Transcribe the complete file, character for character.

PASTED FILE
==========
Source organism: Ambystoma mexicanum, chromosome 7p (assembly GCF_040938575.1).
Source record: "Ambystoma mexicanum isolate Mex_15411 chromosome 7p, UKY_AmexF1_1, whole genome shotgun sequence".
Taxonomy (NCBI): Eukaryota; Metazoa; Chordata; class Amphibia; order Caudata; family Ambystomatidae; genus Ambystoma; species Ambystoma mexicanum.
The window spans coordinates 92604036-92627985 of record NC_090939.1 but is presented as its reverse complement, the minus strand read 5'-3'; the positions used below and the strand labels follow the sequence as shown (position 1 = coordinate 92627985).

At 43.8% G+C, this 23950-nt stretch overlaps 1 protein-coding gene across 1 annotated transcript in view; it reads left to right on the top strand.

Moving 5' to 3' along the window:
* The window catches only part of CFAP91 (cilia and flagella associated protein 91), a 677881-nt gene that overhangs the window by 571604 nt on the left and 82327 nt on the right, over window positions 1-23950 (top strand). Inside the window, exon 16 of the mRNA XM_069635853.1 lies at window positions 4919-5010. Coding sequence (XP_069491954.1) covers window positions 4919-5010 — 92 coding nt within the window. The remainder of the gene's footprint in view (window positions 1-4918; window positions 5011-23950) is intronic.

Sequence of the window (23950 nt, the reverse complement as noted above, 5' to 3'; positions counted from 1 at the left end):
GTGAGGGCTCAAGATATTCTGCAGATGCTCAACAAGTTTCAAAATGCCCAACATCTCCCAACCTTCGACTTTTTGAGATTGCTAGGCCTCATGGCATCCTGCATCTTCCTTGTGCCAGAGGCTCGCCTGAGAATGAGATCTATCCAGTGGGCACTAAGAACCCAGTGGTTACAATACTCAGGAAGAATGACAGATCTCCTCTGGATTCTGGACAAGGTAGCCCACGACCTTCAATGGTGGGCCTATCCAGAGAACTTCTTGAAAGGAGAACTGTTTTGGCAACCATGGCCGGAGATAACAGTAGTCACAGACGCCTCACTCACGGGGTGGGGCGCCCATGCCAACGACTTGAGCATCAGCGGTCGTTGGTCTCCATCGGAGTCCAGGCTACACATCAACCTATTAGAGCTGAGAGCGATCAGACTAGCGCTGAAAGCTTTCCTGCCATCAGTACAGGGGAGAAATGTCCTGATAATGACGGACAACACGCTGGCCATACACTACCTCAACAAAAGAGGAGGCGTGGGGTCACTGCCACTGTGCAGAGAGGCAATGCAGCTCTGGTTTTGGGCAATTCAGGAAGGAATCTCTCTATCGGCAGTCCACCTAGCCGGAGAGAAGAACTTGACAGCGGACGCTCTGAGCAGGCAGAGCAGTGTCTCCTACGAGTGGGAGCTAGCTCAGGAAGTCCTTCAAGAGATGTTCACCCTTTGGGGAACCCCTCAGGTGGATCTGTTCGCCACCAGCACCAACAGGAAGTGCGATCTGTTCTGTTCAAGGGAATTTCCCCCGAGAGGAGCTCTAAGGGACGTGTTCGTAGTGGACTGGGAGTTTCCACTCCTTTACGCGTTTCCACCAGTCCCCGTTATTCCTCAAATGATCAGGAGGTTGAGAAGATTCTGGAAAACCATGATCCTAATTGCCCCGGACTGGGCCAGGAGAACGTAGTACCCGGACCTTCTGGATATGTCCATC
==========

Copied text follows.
Source organism: Ambystoma mexicanum, chromosome 7p (assembly GCF_040938575.1).
Source record: "Ambystoma mexicanum isolate Mex_15411 chromosome 7p, UKY_AmexF1_1, whole genome shotgun sequence".
Taxonomy (NCBI): Eukaryota; Metazoa; Chordata; class Amphibia; order Caudata; family Ambystomatidae; genus Ambystoma; species Ambystoma mexicanum.
The window spans coordinates 92604036-92627985 of record NC_090939.1 but is presented as its reverse complement, the minus strand read 5'-3'; the positions used below and the strand labels follow the sequence as shown (position 1 = coordinate 92627985).

At 43.8% G+C, this 23950-nt stretch overlaps 1 protein-coding gene across 1 annotated transcript in view; it reads left to right on the top strand.

Moving 5' to 3' along the window:
* The window catches only part of CFAP91 (cilia and flagella associated protein 91), a 677881-nt gene that overhangs the window by 571604 nt on the left and 82327 nt on the right, over window positions 1-23950 (top strand). Inside the window, exon 16 of the mRNA XM_069635853.1 lies at window positions 4919-5010. Coding sequence (XP_069491954.1) covers window positions 4919-5010 — 92 coding nt within the window. The remainder of the gene's footprint in view (window positions 1-4918; window positions 5011-23950) is intronic.

Sequence of the window (23950 nt, the reverse complement as noted above, 5' to 3'; positions counted from 1 at the left end):
GTGAGGGCTCAAGATATTCTGCAGATGCTCAACAAGTTTCAAAATGCCCAACATCTCCCAACCTTCGACTTTTTGAGATTGCTAGGCCTCATGGCATCCTGCATCTTCCTTGTGCCAGAGGCTCGCCTGAGAATGAGATCTATCCAGTGGGCACTAAGAACCCAGTGGTTACAATACTCAGGAAGAATGACAGATCTCCTCTGGATTCTGGACAAGGTAGCCCACGACCTTCAATGGTGGGCCTATCCAGAGAACTTCTTGAAAGGAGAACTGTTTTGGCAACCATGGCCGGAGATAACAGTAGTCACAGACGCCTCACTCACGGGGTGGGGCGCCCATGCCAACGACTTGAGCATCAGCGGTCGTTGGTCTCCATCGGAGTCCAGGCTACACATCAACCTATTAGAGCTGAGAGCGATCAGACTAGCGCTGAAAGCTTTCCTGCCATCAGTACAGGGGAGAAATGTCCTGATAATGACGGACAACACGCTGGCCATACACTACCTCAACAAAAGAGGAGGCGTGGGGTCACTGCCACTGTGCAGAGAGGCAATGCAGCTCTGGTTTTGGGCAATTCAGGAAGGAATCTCTCTATCGGCAGTCCACCTAGCCGGAGAGAAGAACTTGACAGCGGACGCTCTGAGCAGGCAGAGCAGTGTCTCCTACGAGTGGGAGCTAGCTCAGGAAGTCCTTCAAGAGATGTTCACCCTTTGGGGAACCCCTCAGGTGGATCTGTTCGCCACCAGCACCAACAGGAAGTGCGATCTGTTCTGTTCAAGGGAATTTCCCCCGAGAGGAGCTCTAAGGGACGTGTTCGTAGTGGACTGGGAGTTTCCACTCCTTTACGCGTTTCCACCAGTCCCCGTTATTCCTCAAATGATCAGGAGGTTGAGAAGATTCTGGAAAACCATGATCCTAATTGCCCCGGACTGGGCCAGGAGAACGTAGTACCCGGACCTTCTGGATATGTCCATC